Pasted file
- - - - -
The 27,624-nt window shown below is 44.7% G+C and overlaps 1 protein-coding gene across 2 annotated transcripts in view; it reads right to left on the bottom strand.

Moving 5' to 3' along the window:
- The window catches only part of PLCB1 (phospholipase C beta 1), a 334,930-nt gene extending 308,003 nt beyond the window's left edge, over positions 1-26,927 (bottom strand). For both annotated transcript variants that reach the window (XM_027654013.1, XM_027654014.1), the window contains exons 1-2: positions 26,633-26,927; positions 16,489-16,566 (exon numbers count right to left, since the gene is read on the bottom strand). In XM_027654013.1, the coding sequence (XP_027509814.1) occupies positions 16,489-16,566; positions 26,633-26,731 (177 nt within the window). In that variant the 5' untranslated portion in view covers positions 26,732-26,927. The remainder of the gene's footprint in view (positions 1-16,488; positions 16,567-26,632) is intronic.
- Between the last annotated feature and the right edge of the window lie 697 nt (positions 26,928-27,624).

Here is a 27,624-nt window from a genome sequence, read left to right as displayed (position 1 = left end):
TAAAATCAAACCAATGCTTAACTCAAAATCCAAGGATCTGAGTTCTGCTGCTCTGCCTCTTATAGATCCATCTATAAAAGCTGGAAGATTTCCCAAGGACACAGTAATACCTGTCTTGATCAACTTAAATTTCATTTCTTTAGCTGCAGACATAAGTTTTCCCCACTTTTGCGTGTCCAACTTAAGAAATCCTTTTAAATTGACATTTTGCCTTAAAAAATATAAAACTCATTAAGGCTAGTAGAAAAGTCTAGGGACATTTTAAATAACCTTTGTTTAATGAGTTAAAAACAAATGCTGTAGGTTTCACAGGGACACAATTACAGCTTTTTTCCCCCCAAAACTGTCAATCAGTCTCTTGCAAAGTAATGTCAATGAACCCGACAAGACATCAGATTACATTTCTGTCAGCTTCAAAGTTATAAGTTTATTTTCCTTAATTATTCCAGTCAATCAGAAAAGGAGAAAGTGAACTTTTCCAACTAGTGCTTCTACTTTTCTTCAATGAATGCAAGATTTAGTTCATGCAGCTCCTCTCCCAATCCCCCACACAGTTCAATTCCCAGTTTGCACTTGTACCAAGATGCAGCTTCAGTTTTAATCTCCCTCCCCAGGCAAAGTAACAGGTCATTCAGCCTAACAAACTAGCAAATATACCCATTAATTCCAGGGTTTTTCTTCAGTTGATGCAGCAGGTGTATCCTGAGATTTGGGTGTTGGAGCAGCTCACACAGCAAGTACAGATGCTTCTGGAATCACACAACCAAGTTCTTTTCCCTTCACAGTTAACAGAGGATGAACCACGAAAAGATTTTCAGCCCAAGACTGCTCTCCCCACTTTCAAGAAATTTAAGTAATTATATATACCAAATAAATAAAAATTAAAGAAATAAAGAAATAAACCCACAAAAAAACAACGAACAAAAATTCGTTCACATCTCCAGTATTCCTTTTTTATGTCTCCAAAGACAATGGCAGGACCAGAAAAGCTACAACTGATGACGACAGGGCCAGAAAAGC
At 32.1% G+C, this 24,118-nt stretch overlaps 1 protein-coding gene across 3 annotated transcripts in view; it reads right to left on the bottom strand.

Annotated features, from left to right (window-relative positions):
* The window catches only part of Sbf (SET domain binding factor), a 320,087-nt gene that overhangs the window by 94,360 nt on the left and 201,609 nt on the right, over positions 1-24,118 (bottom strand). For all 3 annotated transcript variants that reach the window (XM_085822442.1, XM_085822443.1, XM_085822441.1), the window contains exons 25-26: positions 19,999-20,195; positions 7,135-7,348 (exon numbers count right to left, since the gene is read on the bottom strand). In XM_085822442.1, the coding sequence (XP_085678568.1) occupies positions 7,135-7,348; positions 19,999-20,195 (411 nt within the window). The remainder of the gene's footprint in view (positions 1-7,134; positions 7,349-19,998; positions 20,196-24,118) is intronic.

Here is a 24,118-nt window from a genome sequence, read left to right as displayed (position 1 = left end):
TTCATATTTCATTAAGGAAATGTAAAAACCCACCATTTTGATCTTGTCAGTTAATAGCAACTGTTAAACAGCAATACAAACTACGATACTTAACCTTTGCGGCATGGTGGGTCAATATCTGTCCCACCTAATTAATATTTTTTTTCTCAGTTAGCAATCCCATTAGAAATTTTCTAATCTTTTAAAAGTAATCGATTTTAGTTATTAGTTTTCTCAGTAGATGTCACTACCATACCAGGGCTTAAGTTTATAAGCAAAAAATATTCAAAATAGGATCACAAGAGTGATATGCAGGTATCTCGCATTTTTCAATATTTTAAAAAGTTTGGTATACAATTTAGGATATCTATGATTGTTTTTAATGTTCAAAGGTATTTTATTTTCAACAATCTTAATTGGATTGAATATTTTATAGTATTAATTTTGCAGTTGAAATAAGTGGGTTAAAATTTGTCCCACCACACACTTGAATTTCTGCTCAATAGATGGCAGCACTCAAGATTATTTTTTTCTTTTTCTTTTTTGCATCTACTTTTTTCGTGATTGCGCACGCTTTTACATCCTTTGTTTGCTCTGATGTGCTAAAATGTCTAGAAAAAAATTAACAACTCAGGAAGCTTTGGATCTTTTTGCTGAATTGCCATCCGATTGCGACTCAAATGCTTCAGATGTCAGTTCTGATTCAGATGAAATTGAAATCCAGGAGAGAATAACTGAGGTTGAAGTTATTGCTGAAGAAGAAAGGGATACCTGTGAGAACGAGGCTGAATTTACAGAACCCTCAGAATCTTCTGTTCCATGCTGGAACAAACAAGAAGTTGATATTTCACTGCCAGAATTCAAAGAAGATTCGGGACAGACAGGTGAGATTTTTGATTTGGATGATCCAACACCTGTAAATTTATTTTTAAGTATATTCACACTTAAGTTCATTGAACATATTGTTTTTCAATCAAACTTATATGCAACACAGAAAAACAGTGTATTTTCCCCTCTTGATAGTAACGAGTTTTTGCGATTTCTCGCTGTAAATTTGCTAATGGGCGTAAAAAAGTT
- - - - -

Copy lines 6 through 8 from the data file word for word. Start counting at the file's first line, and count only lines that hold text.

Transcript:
TAAAATCAAACCAATGCTTAACTCAAAATCCAAGGATCTGAGTTCTGCTGCTCTGCCTCTTATAGATCCATCTATAAAAGCTGGAAGATTTCCCAAGGACACAGTAATACCTGTCTTGATCAACTTAAATTTCATTTCTTTAGCTGCAGACATAAGTTTTCCCCACTTTTGCGTGTCCAACTTAAGAAATCCTTTTAAATTGACATTTTGCCTTAAAAAATATAAAACTCATTAAGGCTAGTAGAAAAGTCTAGGGACATTTTAAATAACCTTTGTTTAATGAGTTAAAAACAAATGCTGTAGGTTTCACAGGGACACAATTACAGCTTTTTTCCCCCCAAAACTGTCAATCAGTCTCTTGCAAAGTAATGTCAATGAACCCGACAAGACATCAGATTACATTTCTGTCAGCTTCAAAGTTATAAGTTTATTTTCCTTAATTATTCCAGTCAATCAGAAAAGGAGAAAGTGAACTTTTCCAACTAGTGCTTCTACTTTTCTTCAATGAATGCAAGATTTAGTTCATGCAGCTCCTCTCCCAATCCCCCACACAGTTCAATTCCCAGTTTGCACTTGTACCAAGATGCAGCTTCAGTTTTAATCTCCCTCCCCAGGCAAAGTAACAGGTCATTCAGCCTAACAAACTAGCAAATATACCCATTAATTCCAGGGTTTTTCTTCAGTTGATGCAGCAGGTGTATCCTGAGATTTGGGTGTTGGAGCAGCTCACACAGCAAGTACAGATGCTTCTGGAATCACACAACCAAGTTCTTTTCCCTTCACAGTTAACAGAGGATGAACCACGAAAAGATTTTCAGCCCAAGACTGCTCTCCCCACTTTCAAGAAATTTAAGTAATTATATATACCAAATAAATAAAAATTAAAGAAATAAAGAAATAAACCCACAAAAAAACAACGAACAAAAATTCGTTCACATCTCCAGTATTCCTTTTTTATGTCTCCAAAGACAATGGCAGGACCAGAAAAGCTACAACTGATGACGACAGGGCCAGAAAAGC
At 32.1% G+C, this 24,118-nt stretch overlaps 1 protein-coding gene across 3 annotated transcripts in view; it reads right to left on the bottom strand.

Annotated features, from left to right (window-relative positions):